recommended reading

The possible privacy violations of Verizon's cell phone tracking program

Paul Sakuma/AP File Photo

Capitalizing on all the information we put into our cell phones, Verizon Wireless is selling all our app usage and location information to marketers, reports CNET's Declan McCullagh. Part of what it calls thePrecision Market Insights initiative, Verizon is not only tracking consumers, it is sharing that information with other companies, and possibly linking it to databases with more of your personal information. "We're able to view just everything that they do," Bill Diggins, U.S. chief for the Verizon Wireless marketing initiative, said at an industry conference earlier this year. "And that's really where data is going today. Data is the new oil."

If it sounds creepy, that's because it might not be legal, even though Verizon did the bare minimum to make it sound that way by only selling the information in aggregate and also providing an opt-out feature. Still Paul Ohm, a professor at the University of Colorado Law School, who works at the Federal Trade Commission told McCullagh this might all violate federal wiretapping law because it digs deep into our cell phone transactions. As this stuff gets kind of murky, we spoke with Ryan Calo, an affiliate scholar for the Center for Internet and Society and Assistant law professor at the University of Washington, who explained how exactly this could violate the FTC's privacy guidelines (and also creep you out).

There are a few things that Calo told us to consider in this situation: Anonymity, the ability to opt-out, Verizon's clarity, possible harm, and then the wire tapping issue. Verizon must comply with all of these things, not just one. "Even if you give consumers notice about a particular practice and you permit them to opt-out at least the FTC has been clear that you can't bury the lede," he told The Atlantic Wire. Let's see how the cell phone company did. 

Read more at The Atlantic Wire

Threatwatch Alert

Thousands of cyber attacks occur each day

See the latest threats

JOIN THE DISCUSSION

Close [ x ] More from Nextgov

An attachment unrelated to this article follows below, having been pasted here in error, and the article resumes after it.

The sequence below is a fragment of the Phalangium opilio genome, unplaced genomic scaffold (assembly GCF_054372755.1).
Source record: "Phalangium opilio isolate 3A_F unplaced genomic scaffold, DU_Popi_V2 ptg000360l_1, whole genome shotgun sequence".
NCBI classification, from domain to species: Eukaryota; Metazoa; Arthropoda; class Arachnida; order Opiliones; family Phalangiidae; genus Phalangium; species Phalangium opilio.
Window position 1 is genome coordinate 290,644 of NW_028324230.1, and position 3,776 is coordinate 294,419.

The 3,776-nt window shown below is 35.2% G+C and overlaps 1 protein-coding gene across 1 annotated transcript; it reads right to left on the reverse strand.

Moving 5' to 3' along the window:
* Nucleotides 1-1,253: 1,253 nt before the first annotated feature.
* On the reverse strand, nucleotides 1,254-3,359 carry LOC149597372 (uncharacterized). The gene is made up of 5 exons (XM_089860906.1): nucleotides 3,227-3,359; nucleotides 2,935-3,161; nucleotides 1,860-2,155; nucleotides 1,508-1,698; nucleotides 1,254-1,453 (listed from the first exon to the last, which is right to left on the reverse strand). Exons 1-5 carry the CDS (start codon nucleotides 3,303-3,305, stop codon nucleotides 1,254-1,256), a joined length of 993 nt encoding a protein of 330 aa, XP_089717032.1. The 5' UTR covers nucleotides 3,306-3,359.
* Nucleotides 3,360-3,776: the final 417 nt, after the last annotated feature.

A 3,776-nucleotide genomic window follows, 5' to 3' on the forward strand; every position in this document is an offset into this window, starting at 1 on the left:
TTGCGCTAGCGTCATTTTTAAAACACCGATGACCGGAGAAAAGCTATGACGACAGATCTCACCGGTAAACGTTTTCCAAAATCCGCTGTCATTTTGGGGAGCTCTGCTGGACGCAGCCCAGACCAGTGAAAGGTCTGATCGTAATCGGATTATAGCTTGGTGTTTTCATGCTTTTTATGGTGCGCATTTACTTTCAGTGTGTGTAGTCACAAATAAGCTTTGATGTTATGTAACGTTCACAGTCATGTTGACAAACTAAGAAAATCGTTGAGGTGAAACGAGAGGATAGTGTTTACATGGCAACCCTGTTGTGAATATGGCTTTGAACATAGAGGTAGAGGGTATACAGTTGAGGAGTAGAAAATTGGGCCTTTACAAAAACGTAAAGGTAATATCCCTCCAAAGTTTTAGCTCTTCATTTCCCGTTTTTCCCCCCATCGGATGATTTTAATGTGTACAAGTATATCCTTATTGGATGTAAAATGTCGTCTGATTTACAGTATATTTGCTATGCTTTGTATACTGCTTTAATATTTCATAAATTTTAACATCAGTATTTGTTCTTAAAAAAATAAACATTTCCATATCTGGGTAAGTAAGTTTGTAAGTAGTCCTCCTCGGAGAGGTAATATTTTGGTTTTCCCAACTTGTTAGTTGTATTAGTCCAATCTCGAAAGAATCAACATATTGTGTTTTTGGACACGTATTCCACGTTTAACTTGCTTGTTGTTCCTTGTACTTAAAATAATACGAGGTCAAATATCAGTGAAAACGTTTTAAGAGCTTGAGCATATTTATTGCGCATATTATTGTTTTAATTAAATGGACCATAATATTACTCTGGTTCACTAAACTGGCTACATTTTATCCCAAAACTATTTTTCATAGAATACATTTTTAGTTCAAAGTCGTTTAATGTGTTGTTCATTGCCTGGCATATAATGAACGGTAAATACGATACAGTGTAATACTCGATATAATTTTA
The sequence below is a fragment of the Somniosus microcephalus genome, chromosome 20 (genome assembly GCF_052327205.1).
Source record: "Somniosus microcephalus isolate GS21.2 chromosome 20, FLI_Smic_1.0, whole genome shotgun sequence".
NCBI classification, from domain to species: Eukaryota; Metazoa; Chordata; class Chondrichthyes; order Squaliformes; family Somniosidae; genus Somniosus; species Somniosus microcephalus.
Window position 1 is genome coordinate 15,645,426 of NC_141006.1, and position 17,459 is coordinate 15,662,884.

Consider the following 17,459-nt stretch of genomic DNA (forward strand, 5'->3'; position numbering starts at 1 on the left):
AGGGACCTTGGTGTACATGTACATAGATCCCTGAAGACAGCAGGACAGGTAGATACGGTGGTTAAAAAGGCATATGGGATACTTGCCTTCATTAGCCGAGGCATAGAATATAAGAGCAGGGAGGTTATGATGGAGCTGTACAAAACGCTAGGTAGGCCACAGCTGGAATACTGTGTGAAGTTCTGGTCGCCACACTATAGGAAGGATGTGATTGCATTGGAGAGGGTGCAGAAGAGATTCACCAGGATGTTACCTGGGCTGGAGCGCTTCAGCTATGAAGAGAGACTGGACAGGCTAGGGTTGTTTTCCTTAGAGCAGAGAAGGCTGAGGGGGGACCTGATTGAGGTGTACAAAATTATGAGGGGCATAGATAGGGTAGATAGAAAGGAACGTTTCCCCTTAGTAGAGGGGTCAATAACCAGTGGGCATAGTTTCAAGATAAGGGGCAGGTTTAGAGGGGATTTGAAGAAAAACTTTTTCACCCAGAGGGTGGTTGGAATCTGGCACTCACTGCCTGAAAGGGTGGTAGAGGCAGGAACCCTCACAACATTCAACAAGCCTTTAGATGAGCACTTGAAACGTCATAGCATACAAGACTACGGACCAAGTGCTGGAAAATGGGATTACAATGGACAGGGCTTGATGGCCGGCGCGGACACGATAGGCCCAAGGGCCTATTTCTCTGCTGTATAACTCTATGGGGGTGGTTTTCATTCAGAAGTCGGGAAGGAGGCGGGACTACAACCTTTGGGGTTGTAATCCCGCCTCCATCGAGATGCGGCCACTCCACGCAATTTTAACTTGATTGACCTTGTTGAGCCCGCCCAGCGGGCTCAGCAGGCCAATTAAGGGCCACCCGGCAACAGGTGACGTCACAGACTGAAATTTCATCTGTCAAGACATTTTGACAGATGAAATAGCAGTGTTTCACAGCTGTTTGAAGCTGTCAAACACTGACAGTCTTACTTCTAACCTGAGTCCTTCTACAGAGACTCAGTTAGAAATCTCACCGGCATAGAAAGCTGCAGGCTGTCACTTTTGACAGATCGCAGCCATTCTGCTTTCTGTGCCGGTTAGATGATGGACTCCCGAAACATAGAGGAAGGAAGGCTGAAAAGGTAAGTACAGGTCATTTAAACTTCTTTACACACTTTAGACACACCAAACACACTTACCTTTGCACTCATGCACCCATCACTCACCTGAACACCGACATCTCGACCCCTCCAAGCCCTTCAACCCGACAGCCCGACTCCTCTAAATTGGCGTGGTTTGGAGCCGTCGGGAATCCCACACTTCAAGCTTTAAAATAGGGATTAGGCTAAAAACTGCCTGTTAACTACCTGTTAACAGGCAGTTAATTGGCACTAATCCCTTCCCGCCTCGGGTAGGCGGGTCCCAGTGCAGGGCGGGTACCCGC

Thank you for subscribing to newsletters from Nextgov.com.
We think these reports might interest you:

  • Modernizing IT for Mission Success

    Surveying Federal and Defense Leaders on Priorities and Challenges at the Tactical Edge

    Download
  • Communicating Innovation in Federal Government

    Federal Government spending on ‘obsolete technology’ continues to increase. Supporting the twin pillars of improved digital service delivery for citizens on the one hand, and the increasingly optimized and flexible working practices for federal employees on the other, are neither easy nor inexpensive tasks. This whitepaper explores how federal agencies can leverage the value of existing agency technology assets while offering IT leaders the ability to implement the kind of employee productivity, citizen service improvements and security demanded by federal oversight.

    Download
  • Effective Ransomware Response

    This whitepaper provides an overview and understanding of ransomware and how to successfully combat it.

    Download
  • Forecasting Cloud's Future

    Conversations with Federal, State, and Local Technology Leaders on Cloud-Driven Digital Transformation

    Download
  • IT Transformation Trends: Flash Storage as a Strategic IT Asset

    MIT Technology Review: Flash Storage As a Strategic IT Asset For the first time in decades, IT leaders now consider all-flash storage as a strategic IT asset. IT has become a new operating model that enables self-service with high performance, density and resiliency. It also offers the self-service agility of the public cloud combined with the security, performance, and cost-effectiveness of a private cloud. Download this MIT Technology Review paper to learn more about how all-flash storage is transforming the data center.

    Download

When you download a report, your information may be shared with the underwriters of that document.